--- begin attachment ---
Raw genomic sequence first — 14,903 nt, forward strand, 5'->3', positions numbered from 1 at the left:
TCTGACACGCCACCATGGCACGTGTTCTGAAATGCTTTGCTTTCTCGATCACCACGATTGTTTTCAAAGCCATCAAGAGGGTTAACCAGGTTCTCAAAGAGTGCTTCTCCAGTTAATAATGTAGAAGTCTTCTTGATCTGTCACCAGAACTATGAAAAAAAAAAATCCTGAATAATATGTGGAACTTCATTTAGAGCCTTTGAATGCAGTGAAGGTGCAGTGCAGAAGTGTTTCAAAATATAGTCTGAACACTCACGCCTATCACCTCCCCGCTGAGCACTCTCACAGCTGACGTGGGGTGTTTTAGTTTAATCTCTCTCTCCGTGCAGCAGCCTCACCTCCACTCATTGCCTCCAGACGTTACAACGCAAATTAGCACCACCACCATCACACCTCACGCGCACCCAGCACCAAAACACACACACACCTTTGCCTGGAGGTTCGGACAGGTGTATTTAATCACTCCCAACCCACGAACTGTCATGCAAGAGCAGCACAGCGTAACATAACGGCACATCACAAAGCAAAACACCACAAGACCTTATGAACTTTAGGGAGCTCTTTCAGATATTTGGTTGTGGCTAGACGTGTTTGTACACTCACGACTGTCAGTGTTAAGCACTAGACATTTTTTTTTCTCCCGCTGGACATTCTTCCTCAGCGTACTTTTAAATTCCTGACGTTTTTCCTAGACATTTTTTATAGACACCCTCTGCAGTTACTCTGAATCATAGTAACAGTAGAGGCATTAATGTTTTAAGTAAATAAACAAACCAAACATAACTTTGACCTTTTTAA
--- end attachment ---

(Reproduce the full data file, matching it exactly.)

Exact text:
Raw genomic sequence first — 14,903 nt, forward strand, 5'->3', positions numbered from 1 at the left:
TCTGACACGCCACCATGGCACGTGTTCTGAAATGCTTTGCTTTCTCGATCACCACGATTGTTTTCAAAGCCATCAAGAGGGTTAACCAGGTTCTCAAAGAGTGCTTCTCCAGTTAATAATGTAGAAGTCTTCTTGATCTGTCACCAGAACTATGAAAAAAAAAAATCCTGAATAATATGTGGAACTTCATTTAGAGCCTTTGAATGCAGTGAAGGTGCAGTGCAGAAGTGTTTCAAAATATAGTCTGAACACTCACGCCTATCACCTCCCCGCTGAGCACTCTCACAGCTGACGTGGGGTGTTTTAGTTTAATCTCTCTCTCCGTGCAGCAGCCTCACCTCCACTCATTGCCTCCAGACGTTACAACGCAAATTAGCACCACCACCATCACACCTCACGCGCACCCAGCACCAAAACACACACACACCTTTGCCTGGAGGTTCGGACAGGTGTATTTAATCACTCCCAACCCACGAACTGTCATGCAAGAGCAGCACAGCGTAACATAACGGCACATCACAAAGCAAAACACCACAAGACCTTATGAACTTTAGGGAGCTCTTTCAGATATTTGGTTGTGGCTAGACGTGTTTGTACACTCACGACTGTCAGTGTTAAGCACTAGACATTTTTTTTTCTCCCGCTGGACATTCTTCCTCAGCGTACTTTTAAATTCCTGACGTTTTTCCTAGACATTTTTTATAGACACCCTCTGCAGTTACTCTGAATCATAGTAACAGTAGAGGCATTAATGTTTTAAGTAAATAAACAAACCAAACATAACTTTGACCTTTTTAA